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Wednesday, November 13, 2013

EasyJet Systems to Detect Volcanic Ash

Woodrow Bellamy III

U.K.-based discount carrier EasyJet is looking to equip some of its aircraft with a volcanic ash detection system by the end of next year, the carrier said Wednesday. 
 
 
[During testing, an A340-300 fitted with the AVOID sensor flew towards the artificial ash cloud and successfully identified it from distances of 37 miles. Photo, courtesy of Airbus.]
 
The European airline completed a flight test last month along with partners Airbus and Nicanica Aviation within an artificial ash cloud an altitude between 9,000 and 11,000 feet over the Bay of Biscay. During the flight test, an A400M dispersed Icelandic ash into the atmosphere and a second A340-300, equipped with AVOID — the ash detection system — flew towards the cloud and identified the ash and measured its concentration about 37 miles from the cloud. 
 
According to Airbus, the ash cloud produced during the test was 600-800 feet deep measuring nearly 1.7 miles in diameter. The ash cloud was visible to the naked eye at first, but quickly became too difficult to identify. Conducting the flight test was meant to simulate conditions that occurred during the Eyjafjallajokul volcanic ash crisis in April and May 2010, which affected flight conditions in Europe.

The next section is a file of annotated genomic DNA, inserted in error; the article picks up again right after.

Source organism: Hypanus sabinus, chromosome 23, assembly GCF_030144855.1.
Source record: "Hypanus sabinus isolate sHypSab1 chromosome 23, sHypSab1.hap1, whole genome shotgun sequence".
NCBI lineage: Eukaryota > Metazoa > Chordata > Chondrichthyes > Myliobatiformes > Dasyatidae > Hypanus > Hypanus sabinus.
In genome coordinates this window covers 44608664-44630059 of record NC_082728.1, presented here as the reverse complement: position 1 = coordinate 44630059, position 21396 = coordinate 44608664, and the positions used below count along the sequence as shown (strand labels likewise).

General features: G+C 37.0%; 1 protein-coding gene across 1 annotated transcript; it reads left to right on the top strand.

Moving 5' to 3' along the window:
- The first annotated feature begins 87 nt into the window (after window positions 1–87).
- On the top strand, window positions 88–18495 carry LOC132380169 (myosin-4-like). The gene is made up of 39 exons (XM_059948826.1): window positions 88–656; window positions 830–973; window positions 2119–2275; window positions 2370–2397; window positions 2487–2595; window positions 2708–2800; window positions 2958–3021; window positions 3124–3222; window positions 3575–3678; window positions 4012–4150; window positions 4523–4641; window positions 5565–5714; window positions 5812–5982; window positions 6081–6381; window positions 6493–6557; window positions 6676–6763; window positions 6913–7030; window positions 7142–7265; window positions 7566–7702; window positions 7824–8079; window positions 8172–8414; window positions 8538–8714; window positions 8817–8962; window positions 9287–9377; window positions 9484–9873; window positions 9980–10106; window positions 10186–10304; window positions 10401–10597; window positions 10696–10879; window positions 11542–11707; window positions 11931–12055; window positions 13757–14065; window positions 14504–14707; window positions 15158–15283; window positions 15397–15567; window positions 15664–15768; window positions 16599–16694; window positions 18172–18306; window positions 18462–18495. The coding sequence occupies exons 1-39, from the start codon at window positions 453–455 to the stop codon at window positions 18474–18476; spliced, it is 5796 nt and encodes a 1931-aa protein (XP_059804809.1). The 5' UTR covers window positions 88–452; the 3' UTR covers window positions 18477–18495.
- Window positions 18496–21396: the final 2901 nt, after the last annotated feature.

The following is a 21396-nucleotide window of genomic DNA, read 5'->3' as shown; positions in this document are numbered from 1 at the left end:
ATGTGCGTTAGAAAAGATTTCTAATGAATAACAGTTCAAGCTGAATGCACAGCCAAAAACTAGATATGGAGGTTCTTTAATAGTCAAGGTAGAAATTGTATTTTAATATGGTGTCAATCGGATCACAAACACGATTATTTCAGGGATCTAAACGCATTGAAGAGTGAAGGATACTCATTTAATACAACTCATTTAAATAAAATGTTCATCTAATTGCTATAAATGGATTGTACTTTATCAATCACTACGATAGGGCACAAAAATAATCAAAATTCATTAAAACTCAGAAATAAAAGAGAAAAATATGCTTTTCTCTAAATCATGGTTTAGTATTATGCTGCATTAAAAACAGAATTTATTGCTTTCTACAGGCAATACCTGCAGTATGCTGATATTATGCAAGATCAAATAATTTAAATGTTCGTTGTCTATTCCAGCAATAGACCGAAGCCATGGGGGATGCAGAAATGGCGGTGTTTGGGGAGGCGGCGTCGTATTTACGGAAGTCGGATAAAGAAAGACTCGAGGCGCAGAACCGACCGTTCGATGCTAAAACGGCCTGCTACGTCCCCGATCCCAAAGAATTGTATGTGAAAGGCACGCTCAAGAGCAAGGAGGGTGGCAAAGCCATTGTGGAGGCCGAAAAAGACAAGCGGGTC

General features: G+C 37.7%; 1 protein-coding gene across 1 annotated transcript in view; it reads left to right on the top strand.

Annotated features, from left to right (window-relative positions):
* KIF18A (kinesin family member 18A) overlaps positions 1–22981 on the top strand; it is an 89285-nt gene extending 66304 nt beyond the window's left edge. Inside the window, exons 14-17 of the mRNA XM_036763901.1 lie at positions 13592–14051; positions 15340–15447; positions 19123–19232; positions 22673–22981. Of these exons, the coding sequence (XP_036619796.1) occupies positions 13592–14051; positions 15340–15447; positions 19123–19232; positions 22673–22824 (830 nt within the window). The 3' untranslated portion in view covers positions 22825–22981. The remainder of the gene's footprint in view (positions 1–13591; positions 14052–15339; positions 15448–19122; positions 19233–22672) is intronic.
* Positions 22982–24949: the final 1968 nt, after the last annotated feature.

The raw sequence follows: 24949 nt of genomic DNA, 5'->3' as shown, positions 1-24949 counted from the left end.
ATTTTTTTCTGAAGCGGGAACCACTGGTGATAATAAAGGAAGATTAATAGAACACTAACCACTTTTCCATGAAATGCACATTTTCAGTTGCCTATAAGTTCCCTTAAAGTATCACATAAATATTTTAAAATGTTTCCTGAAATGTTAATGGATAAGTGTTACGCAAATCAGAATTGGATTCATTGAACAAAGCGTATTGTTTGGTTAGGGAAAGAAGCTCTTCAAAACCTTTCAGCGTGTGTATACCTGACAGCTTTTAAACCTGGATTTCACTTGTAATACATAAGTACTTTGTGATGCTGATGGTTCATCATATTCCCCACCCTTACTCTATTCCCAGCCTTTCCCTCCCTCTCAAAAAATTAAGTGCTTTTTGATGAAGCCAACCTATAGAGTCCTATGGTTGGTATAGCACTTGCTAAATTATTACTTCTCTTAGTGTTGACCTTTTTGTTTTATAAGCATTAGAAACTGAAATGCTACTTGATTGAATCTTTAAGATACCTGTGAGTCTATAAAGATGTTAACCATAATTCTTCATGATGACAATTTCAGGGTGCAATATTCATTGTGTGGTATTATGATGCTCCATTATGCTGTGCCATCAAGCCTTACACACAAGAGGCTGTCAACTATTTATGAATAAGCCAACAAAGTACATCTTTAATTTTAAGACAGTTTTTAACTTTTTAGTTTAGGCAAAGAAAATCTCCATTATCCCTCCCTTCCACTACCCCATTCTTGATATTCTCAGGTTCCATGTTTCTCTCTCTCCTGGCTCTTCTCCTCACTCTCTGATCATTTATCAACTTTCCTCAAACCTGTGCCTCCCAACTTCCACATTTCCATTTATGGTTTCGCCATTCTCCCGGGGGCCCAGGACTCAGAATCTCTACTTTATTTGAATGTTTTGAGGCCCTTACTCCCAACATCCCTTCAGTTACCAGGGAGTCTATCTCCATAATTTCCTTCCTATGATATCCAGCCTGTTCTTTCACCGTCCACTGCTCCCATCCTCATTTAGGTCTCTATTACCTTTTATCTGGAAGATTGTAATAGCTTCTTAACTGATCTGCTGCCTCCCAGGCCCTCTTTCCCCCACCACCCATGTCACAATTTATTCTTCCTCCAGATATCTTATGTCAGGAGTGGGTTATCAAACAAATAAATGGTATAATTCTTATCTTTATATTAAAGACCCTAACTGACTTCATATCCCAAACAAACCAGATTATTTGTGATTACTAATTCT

"The threat from Icelandic volcanoes continues and so we are delighted with the outcome of this unique and innovative experiment. Finding a solution is as crucial now as ever to ensure we never again see the scenes of spring 2010 when all flying ceased across Europe for several days," said Davies. 
 
 
[During its final stage of testing, the AVOID volcanic sensor detected the artificial ash cloud and measured its mass loading, which ranged from 0.1 to 1 g m-2. Photo, courtesy of Airbus.]
 
More than 100,000 flights were cancelled in 2010 due to the Eyjafjallajokul eruption. 
 
The AVOID system was created by Nicarnica Aviation, and uses infrared technology to provide pilots and airline operations control center with images of ash detection, a concept similar to weather detection radars that are standard on commercial aircraft today. 
 
“We are at the beginning of an invention which could become a useful solution for commercial aviation to prevent large-scale disruption from volcanic ash," said Charles Champion, head of engineering at Airbus. 
 

Davies said commercial certification of the AVOID system for EasyJet's current fleet of aircraft should be completed by the end of 2014.  

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